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5.80 SmallMolecule Spectroscopy and Dynamics
Fall 2008
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View Full Document 5.80 Lecture #3
2
Fall, 2008
Page 1 of 9 pages
Lecture #3
2
: The H
2
CO A
~
1
A
2
←
X
~
1
A
1
Transition
H
2
CO was 1st (asymmetric top) polyatomic electronic transition to be rotationally analyzed.
G. H. Dieke and G. B. Kistiakowsky
Phys. Rev.
45
, 4 (1934).
It is more complicated than linear HCCH because many values of the K
a
rotational quantum number can
have significant thermal population in the
V
′′
= 0 level. For a linear molecule in a
∑
state, K
a
= 0, and
= 0 in
V
=0.
The S
1
←
S
0
transition in H
2
CO
* is electronically forbidden in C
2v
(a)
[(x, y, z) = (c, b a)]
* the excited state is expected and appears to be non planar  hence C
2v
may not be relevant.
* “quasiplanar” molecule – inversion barrier is low resulting in
staggering
of bending levels
* 3 distinct transition mechanisms, each with its own selection rules, contribute to A
~
—X
~
system.
Outline:
i. classification of orbitals and normal modes
ii. what do we expect (geometry and vibrational structure of S
1
)
iii. “vibronically” rather than electronically allowed system – false origin, promoter mod
iv. surprise in hot band spectrum – peculiar spacings in upper state outofplane bend
v. low barrier to inversion through planarity
Next time:
Vibronic Coupling (beyond FranckCondon)
Body fixed axis system:
y
* *
0
b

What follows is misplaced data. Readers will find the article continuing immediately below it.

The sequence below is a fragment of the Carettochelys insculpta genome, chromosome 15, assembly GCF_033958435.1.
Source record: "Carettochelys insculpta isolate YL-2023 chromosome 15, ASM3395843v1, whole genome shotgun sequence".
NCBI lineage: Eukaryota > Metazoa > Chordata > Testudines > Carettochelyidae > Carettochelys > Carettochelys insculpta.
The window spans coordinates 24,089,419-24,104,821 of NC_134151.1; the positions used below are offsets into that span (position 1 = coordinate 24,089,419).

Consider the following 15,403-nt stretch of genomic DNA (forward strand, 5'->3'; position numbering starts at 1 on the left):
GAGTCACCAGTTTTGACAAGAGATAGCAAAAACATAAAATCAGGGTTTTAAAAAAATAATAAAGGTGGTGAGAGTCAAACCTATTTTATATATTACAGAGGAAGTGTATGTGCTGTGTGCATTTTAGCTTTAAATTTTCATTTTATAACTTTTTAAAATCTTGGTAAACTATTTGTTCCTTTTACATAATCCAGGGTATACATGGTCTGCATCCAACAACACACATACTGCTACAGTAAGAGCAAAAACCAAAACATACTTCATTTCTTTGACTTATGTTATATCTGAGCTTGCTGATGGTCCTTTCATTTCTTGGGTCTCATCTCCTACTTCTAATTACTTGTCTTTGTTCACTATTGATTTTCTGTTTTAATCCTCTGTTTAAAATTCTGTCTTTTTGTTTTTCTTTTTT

a
z
x
(c, b, a) = (x, y, z) specific
correspondence
inertial
point group
axes
axis labels
Molecular orbitals from atomic orbitals:
IP
CO
14.014eV
IP
H
13.595
∴
H atom 1s orbitals lie above CO HOMO
IP
C
11.264
IP
O
13.614
∴σ
2s,
π
2p are polarized toward O
5.80 Lecture #3
2
C
2v
E
C
2
(z)
σ
v
(xz)
σ
v
(yz)
A
1
1
1
1
1
A
2
1
1
–1
–1
B
1
1
–1
1
–1
B
2
1
–1
–1
1
Fall, 2008
Page 2 of 9 pages
*** see p. 2002 ***
T
z
= a
“Report on Notation”
R
z
z is axis of symmetry
T
x
= c, R
y
T
y
= b, R
x
x
⊥
to plane
Figure 1: Correlation of the orbitals of planar H
2
XY to those of the united molecule Y
2
and to those of 2H + XY.
The
variable along the abscissa is the XH distance. Note that at the left, since Y
2
is homonuclear, the orbitals are
σ
g
,
u
,
π
g
,
π
u
while at the right, since XY is heteronuclear, the
g
,
u
characteristic does not strictly apply. However, just as at the left, the
orbitals
2s
are mixtures (but not 50:50 mixtures) of the 2
s
orbitals of X and Y and similarly for the other XY orbitals. The
order of
π
(u)
2
p
and
σ
(g)
2
p
is reversed at the right compared to the left in accordance with the situation in CO as compared to
O
2
(see Herzberg, Vol. I, p. 346). At the left, the splitting of
π
u
and
π
g
into b
2
(
π
inplane) and b
1
(
π
⊥
plane) corresponds to
breaking the cylindrical symmetry of the C + H + H = O united atom.
σ
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This note was uploaded on 11/28/2011 for the course CHEM 5.74 taught by Professor Robertfield during the Spring '04 term at MIT.
 Spring '04
 RobertField
 Mole

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